Because self-categorization theory built (but subsequently redefined) some of the ideas in social identity theory and in part was a response to some issues raised by that theory, there is a tendency to confuse them. This is unfortunate because it leads to misinterpretations of the ideas. The theories are complementary and related but they are different, defined by different core hypotheses and different problems. Social identity theory is a theory of intergroup relations. It began as a way of trying to make sense of discrimination between social groups and its fundamental psychological idea was that where people make social comparisons between groups, they seek positive distinctiveness for their ingroups compared to outgroups in order to achieve a positive social identity. Self-categorization theory is a theory of the psychological group. It seeks to explain how different individuals are able to become, act, think and feel as a psychological group under particular circumstances. How, from a psychological point of view, are people able to behave collectively rather than as individual personalities? Its core idea is that behind the shift from individual to group psychology and behaviour is a shift from people defining and seeing themselves in terms of their personal identities to people defining and seeing themselves more (it is relative) in terms of their shared social identities. We could say very crudely that the former theory deals with the implications of ‘us versus them’ distinctions (ingroups versus outgroups), whereas the latter deals with ‘I and me’ versus ‘we and us’ distinctions (acting as an individual versus acting as a group member). This contrast helps to illustrate why they are both useful to make sense of group processes and intra- and intergroup relationships. It is too crude because the theories are much richer psychologically than such a condensed picture suggests. They are ‘process’ theories rather than simple assertions of the effects of just one factor or variable.

    A basic idea that both theories have in common is that one cannot make sense of how people are behaving when they are acting in terms of their social identities by extrapolating from their properties as individual persons. There is assumed to be a psychological discontinuity between interpersonal behaviour (people reacting to each other as individuals) and group behaviour. Moving from the ‘I’ to the ‘we’ psychologically transforms people and brings into play new processes that could not otherwise exist. Indeed it is to this creative capacity that most organizations owe their success.

    Another important point is that both theories take for granted and are absolutely committed to the notion that social structure, social context and society more broadly are fundamental to the way that social identity processes come into being, are experienced and shape cognition and behaviour. There is no psychology in a social vacuum. From a social identity perspective, how people define themselves, make sense of the world and act in relation to each other is always a function of an interaction between their psychology, individual and/or collective, and the socially organized environment within which they exist. Indeed, social identity processes are seen as a means whereby social organization exerts a psychological as well as an external, situational influence on individual and group behaviour. Organizations are not merely ‘stimulus settings’ that constrain or facilitate behaviour from the outside, that change what we do; they also shape our cognitively represented self, changing our subjective experience of who we are and the psychological meaning of the environment. They change our feelings, goals, values, motives, attitudes and beliefs, the cognitive interpretations and resources that define us as psychological and social actors. This point is true, too, of the wider social, political and economic system within which organizations themselves function.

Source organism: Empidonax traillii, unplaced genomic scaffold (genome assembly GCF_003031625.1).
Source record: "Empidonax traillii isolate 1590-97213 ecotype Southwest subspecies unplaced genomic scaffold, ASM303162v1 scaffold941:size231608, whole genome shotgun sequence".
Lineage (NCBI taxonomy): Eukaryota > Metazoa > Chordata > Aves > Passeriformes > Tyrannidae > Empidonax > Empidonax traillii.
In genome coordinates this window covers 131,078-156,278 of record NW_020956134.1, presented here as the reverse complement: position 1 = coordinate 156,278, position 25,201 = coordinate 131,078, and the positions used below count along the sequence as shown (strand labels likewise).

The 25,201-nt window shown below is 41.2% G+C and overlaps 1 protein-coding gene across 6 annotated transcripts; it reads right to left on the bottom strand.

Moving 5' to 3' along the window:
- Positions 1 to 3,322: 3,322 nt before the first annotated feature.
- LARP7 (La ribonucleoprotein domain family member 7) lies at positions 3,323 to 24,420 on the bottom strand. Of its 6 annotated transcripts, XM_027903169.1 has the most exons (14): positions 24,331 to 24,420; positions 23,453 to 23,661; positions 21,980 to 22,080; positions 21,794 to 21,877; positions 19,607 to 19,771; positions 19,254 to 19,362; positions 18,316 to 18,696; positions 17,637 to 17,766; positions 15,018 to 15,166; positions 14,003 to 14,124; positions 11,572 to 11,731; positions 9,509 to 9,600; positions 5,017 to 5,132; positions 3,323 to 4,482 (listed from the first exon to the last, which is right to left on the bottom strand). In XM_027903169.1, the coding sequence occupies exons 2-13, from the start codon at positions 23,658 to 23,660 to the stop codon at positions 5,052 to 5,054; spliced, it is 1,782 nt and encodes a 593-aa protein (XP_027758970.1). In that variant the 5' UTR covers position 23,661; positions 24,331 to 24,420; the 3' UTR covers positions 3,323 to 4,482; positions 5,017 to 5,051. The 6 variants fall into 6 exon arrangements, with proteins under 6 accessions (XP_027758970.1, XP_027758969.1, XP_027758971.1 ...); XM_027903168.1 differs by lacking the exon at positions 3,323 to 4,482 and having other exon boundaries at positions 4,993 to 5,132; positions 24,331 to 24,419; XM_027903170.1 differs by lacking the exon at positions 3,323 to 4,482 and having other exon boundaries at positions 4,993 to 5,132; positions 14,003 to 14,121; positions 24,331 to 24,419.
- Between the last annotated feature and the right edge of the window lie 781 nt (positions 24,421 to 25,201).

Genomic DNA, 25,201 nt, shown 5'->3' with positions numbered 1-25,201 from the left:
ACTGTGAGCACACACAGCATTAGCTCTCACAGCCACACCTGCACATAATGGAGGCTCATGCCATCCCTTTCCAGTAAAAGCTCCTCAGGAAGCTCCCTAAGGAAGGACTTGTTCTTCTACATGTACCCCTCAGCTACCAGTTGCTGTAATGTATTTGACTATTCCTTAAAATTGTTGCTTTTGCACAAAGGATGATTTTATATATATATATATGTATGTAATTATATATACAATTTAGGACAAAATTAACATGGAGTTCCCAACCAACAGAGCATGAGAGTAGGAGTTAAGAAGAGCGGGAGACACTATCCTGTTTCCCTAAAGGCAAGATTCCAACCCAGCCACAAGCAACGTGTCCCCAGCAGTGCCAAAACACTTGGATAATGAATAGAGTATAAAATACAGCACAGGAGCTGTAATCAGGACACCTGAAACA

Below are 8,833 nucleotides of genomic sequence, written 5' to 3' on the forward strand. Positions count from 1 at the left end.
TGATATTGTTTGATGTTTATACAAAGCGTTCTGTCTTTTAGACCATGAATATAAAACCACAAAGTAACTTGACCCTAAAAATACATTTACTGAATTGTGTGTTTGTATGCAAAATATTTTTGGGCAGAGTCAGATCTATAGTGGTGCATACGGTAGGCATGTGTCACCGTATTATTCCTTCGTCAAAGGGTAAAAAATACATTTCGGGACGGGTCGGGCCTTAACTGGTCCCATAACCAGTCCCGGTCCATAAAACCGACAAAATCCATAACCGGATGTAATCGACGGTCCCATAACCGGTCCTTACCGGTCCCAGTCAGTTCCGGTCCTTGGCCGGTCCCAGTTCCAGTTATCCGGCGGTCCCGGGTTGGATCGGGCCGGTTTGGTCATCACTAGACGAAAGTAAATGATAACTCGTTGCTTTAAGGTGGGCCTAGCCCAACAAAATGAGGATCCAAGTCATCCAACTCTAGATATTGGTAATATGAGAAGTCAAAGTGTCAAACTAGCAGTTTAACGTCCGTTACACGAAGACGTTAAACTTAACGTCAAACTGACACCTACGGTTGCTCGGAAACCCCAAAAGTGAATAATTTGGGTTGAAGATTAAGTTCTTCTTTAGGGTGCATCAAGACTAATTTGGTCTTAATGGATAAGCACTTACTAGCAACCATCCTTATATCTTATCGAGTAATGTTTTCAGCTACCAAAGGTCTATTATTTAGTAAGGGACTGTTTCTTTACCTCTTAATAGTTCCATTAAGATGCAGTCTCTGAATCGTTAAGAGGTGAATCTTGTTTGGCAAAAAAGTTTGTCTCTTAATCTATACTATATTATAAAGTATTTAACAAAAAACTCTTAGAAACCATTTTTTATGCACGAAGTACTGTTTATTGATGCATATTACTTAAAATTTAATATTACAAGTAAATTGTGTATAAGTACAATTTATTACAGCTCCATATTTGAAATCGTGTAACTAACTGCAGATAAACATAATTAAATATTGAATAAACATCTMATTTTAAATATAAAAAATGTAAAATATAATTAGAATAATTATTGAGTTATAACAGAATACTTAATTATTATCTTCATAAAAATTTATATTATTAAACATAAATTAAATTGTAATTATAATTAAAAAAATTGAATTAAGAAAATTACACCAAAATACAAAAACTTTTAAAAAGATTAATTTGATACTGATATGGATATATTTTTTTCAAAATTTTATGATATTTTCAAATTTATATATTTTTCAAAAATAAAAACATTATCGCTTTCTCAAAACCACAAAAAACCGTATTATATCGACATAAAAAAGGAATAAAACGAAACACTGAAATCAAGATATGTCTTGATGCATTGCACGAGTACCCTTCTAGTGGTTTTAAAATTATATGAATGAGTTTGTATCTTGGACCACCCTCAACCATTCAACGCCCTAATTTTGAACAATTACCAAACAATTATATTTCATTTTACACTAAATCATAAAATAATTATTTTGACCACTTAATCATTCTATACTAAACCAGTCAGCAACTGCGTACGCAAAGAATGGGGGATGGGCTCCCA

The affinity between this theoretical commitment and the distinctive issues of organizational psychology is well illustrated in the pages to follow. Alex Haslam has done an excellent job in bringing out this particular strength of the social identity approach. One could say more but it would be gilding the lily in light of what is to come. It only remains to commend a book that I am sure will have a significant influence on teaching and research in both organizational and social psychology.

    John C.Turner, The Australian National University Canberra, May 2000

    Preface to the First Edition

    According to Adair (1983), the most important word in the would-be leader's vocabulary is ‘we’ and the least important word is ‘I’. Yet readers who set themselves the task of trawling through the organizational literature in an endeavour to discover the psychological underpinnings and consequences of ‘we-ness’ are destined for disappointment. For, despite perennial claims that teamwork and esprit de corps lie at the heart of all successful organizations, to date, the psychology of organizational behaviour has – with some notable exceptions – been written largely in the first person singular. From the popular titles that swamp airport bookstalls to the weightier texts that shape the thinking of young students, organizational psychology is very much about ‘I-ness’. Among other things, it is about the qualities of individuals that make them good or bad employees, about principles of personal exchange that determine motivation and perception and about the way that these elements combine to predict success or failure in particular environments.